LONDON/BRUSSELS (Reuters) - The European Commission has asked the Bank of England to explain how new allowances in British bankers’ pay comply with an EU bonus cap, an official at the bloc’s executive said, a new flashpoint of friction over the reach of financial control.
Under EU rules, from 2015 bonuses cannot be more than fixed salary, or double this amount with shareholder approval, and most of the bankers affected are based in London.
Banks including Barclays, HSBC and Goldman Sachs are expected to raise the non-bonus part of remuneration with, for example, monthly or quarterly “allowances”.
The European Commission official said the executive has asked the European Banking Authority (EBA), an EU watchdog, to seek an explanation on such extra payments from the BoE’s Prudential Regulation Authority (PRA).
“A report is expected next week,” the official said.
The EU executive has powers to fine countries that fail to apply its rules properly.
The PRA said bank remuneration policy is frequently discussed but it would not comment on any ongoing discussions.
Britain is challenging the bonus cap in the EU’s top court, arguing it goes beyond EU powers and will push up fixed pay, making banks riskier as they will not be able to trim costs quickly in rocky markets.
The EBA could not be reached immediately for comment.
It will publish guidelines this year with a more precise definition of what constitutes variable and fixed pay, the Commission official said.
“We will encourage the EBA to take a strict approach in this exercise,” the official said.
A spokeswoman for EU financial services chief Michel Barnier, who is responsible for enforcing EU financial services rules, said the Commission has no detail yet from banks about allowances so it was hard to reach a firm position on them.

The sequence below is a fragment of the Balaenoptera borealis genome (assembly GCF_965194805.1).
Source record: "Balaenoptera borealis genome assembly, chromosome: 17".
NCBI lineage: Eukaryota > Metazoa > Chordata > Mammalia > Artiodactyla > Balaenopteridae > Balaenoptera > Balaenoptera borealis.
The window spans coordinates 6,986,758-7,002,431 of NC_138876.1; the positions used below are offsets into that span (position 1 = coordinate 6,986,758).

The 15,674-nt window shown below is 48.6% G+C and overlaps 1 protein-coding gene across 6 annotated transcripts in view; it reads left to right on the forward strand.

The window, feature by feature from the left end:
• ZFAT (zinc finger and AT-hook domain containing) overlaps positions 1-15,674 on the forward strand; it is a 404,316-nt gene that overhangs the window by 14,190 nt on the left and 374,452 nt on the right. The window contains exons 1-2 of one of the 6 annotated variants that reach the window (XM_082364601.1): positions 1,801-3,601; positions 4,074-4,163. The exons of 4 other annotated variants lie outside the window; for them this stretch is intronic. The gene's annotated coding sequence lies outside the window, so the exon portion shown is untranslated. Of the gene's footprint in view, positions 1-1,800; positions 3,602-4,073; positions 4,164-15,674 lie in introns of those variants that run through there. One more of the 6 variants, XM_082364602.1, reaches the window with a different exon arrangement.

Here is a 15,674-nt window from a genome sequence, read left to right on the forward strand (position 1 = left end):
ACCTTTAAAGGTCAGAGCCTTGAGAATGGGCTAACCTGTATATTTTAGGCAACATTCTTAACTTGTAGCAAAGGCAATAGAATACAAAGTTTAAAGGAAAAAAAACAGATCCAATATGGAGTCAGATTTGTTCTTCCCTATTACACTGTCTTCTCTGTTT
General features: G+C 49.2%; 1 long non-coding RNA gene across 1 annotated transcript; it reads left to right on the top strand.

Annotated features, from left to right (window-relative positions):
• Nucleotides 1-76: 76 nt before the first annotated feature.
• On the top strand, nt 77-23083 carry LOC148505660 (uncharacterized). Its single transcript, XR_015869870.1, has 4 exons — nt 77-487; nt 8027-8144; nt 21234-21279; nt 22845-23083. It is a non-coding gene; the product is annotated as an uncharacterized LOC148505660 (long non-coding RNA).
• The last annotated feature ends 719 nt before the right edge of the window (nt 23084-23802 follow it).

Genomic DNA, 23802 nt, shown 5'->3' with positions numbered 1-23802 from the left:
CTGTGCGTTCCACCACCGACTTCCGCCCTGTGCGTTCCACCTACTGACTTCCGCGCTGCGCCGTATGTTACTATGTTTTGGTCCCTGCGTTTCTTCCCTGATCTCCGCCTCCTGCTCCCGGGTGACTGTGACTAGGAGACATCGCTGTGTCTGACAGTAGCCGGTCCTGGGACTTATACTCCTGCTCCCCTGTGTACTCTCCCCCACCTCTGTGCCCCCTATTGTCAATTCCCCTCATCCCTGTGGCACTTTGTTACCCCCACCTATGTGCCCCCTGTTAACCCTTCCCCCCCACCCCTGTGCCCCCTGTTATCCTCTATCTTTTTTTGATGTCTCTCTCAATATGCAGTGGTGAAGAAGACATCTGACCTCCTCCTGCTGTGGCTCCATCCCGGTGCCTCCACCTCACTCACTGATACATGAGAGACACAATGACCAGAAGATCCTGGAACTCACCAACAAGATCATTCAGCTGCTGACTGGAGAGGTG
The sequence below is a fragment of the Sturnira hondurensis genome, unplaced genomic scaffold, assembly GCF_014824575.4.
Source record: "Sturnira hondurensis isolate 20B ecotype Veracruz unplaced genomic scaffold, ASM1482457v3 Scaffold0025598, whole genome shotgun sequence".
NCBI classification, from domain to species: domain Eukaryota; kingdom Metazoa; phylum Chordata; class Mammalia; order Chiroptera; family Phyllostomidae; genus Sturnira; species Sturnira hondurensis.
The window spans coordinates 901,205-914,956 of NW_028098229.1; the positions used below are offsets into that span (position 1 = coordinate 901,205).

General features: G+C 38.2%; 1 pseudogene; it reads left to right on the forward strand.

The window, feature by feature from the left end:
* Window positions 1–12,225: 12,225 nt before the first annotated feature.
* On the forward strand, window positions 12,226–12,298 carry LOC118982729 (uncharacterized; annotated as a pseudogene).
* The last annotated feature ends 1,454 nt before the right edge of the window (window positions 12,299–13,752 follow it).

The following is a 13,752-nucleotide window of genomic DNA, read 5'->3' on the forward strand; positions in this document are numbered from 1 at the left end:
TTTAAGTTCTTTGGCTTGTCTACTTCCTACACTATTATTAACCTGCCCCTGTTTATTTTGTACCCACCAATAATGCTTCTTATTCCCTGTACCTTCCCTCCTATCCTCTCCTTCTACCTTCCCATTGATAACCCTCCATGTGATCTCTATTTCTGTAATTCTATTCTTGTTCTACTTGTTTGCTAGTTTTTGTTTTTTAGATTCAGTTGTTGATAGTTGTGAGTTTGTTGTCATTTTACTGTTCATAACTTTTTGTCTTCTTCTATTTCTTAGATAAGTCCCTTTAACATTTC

“We will monitor very closely with EBA that rules are correctly implemented and applied,” she said.
Banks say they are not trying to circumvent the cap as they consider allowances to be part of fixed pay while offering the lender more flexibility to cut costs if markets turn sour.
A person familiar with the PRA talks said the EU watchdog is meeting bank regulators from all member states individually to see how they are complying with the new rules. Banks are mulling similar allowances for staff elsewhere in the EU.
The remuneration plans for the coming year presented by banks in Britain will affect bonus payouts next year and the person said that the PRA views them as complying with EU rules.
The PRA considers allowances part of fixed pay under the EU rules and hence they affect the bonus calculation, the person said. The allowances relate to a banker’s job description and cannot be changed over the coming year, the person said.
Barnier’s spokeswoman said under the EU rules pay is either fixed or variable with “no third form” permissible.
“One would expect banks to interpret this in a common sense and straightforward way without trying to circumvent it by including in fixed remuneration elements which actually vary in level,” the spokeswoman said.
Martin Wheatley, chief executive of the UK Financial Conduct Authority, which is also scrutinizing bank pay plans, said on Tuesday the cap was creating “perverse” effects by bumping up basic salaries.
Additional reporting by Steve Slater in London; Editing by Louise Ireland